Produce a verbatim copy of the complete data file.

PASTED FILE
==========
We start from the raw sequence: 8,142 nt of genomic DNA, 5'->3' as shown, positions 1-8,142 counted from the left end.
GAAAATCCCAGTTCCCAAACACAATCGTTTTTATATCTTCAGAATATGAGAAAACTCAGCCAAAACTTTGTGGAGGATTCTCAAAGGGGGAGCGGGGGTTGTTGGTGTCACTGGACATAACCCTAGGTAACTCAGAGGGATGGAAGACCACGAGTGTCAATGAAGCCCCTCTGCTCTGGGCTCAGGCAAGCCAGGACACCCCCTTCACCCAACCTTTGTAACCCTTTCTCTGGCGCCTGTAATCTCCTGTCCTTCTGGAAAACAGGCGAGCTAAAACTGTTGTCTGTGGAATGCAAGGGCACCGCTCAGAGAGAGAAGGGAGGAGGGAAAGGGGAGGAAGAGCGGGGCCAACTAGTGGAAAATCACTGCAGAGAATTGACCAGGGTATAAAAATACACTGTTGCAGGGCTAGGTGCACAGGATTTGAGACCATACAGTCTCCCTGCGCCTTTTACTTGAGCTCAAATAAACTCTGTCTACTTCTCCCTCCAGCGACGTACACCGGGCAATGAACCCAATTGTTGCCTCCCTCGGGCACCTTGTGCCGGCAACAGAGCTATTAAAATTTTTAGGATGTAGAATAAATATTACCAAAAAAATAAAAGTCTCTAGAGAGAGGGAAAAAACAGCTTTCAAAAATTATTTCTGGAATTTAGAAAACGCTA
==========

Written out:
We start from the raw sequence: 8,142 nt of genomic DNA, 5'->3' as shown, positions 1-8,142 counted from the left end.
GAAAATCCCAGTTCCCAAACACAATCGTTTTTATATCTTCAGAATATGAGAAAACTCAGCCAAAACTTTGTGGAGGATTCTCAAAGGGGGAGCGGGGGTTGTTGGTGTCACTGGACATAACCCTAGGTAACTCAGAGGGATGGAAGACCACGAGTGTCAATGAAGCCCCTCTGCTCTGGGCTCAGGCAAGCCAGGACACCCCCTTCACCCAACCTTTGTAACCCTTTCTCTGGCGCCTGTAATCTCCTGTCCTTCTGGAAAACAGGCGAGCTAAAACTGTTGTCTGTGGAATGCAAGGGCACCGCTCAGAGAGAGAAGGGAGGAGGGAAAGGGGAGGAAGAGCGGGGCCAACTAGTGGAAAATCACTGCAGAGAATTGACCAGGGTATAAAAATACACTGTTGCAGGGCTAGGTGCACAGGATTTGAGACCATACAGTCTCCCTGCGCCTTTTACTTGAGCTCAAATAAACTCTGTCTACTTCTCCCTCCAGCGACGTACACCGGGCAATGAACCCAATTGTTGCCTCCCTCGGGCACCTTGTGCCGGCAACAGAGCTATTAAAATTTTTAGGATGTAGAATAAATATTACCAAAAAAATAAAAGTCTCTAGAGAGAGGGAAAAAACAGCTTTCAAAAATTATTTCTGGAATTTAGAAAACGCTA